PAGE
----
Can You Insert Anti-Anxiety Medications ‘down There’ to Treat Pelvic Pain?!

Playing Benzodiazepines for Pelvic Pain?

Benzodiazepines, anti-anxiety medications like Xanax and Valium, are now being used by some women vaginally to treat pelvic pain. OB/GYN Dr. Leah Millheiser joins The Doctors to explain why this is being done and why she believes this is a disturbing trend!

Dr. Millheiser says she is seeing pelvic floor hypertonic disorder in her practice on a daily basis. This is when there are chronic spasms of the pelvic floor. While benzodiazepines are used to treat acute muscle spasms, they are not going to work in the vagina. Women are typically getting these in suppository forms made at a compound pharmacy.  

Watch: Were Women's Incontinence Issues Helped by Chair That Stimulates Pelvic Muscles?

There was one study which did see some improvement for high-tone pelvic pain, however, the patients in that study were also using pelvic floor therapy and trigger injections, so it can’t be determined where the improvement actually came from. A newer study compared benzos in the vagina to placebos and didn’t see any improvement whatsoever. Dr. Millheiser and her colleagues recommend against it since the literature is showing there is probably no benefit. Additionally, there are the questions of is it safe? How does it work? Is there a potential for addiction?

Plastic surgeon Dr. Andrew Ordon notes it’s unknown how much of the benzos are getting into the system and it’s a slippery slope, especially when combined with any other drugs or alcohol. Psychiatrist Dr. Ish Major agrees, saying Valium is one of the most addicting medications they can prescribe.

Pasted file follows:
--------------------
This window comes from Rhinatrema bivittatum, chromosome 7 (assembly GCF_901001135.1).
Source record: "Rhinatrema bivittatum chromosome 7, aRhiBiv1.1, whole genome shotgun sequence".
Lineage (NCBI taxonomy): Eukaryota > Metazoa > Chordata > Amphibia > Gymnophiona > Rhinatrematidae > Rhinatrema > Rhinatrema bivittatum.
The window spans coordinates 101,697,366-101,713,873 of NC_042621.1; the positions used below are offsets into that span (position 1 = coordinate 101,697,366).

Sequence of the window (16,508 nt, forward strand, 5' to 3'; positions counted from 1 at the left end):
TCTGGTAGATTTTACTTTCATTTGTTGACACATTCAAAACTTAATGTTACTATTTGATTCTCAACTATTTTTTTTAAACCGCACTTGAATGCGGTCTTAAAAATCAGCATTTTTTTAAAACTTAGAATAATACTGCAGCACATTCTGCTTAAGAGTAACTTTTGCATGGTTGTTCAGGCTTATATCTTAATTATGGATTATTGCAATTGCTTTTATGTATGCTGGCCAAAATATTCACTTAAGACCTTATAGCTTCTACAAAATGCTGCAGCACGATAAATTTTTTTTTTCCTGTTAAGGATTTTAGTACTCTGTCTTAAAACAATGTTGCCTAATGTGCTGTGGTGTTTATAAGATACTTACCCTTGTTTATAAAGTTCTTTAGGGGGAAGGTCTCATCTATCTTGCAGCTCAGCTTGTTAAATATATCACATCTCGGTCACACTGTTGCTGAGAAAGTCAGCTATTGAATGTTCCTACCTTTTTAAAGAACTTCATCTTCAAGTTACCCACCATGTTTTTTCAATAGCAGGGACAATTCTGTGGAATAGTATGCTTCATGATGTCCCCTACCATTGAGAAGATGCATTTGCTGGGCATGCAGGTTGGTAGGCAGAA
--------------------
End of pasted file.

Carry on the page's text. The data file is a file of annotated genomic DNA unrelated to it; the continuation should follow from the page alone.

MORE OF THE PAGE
To illustrate how serious the situation is, The Doctors pull up some comments from message boards where women were asking about and okaying sticking benzo pills directly up their vaginas. Dr. Ish notes that it's unknown how those pills are going to get absorbed. “Would you put a Tylenol up there if you had a headache? No!” Dr. Ish jokes. 

What causes this pelvic disorder and how can women treat it? Dr. Millheiser explains it can begin from a young age, when children learn to hold in their urine, over time, it can lead to high-tone function. It can also occur in women who have had pelvic trauma, pelvic surgery or endometriosis since the natural reaction is to tense up the pelvis to avoid pain. Even women who practice Pilates or other exercises that keep the pelvic floor tight may develop this disorder. She advises those women to relax their pelvis in between exercises.

Watch: Physical Therapy for Your Pelvic Floor?

She says pelvic floor therapy is the mainstay of treatment. If that doesn’t work, Botox injections in the vagina or trigger point injections can also be used. For now, keep the benzos away. 

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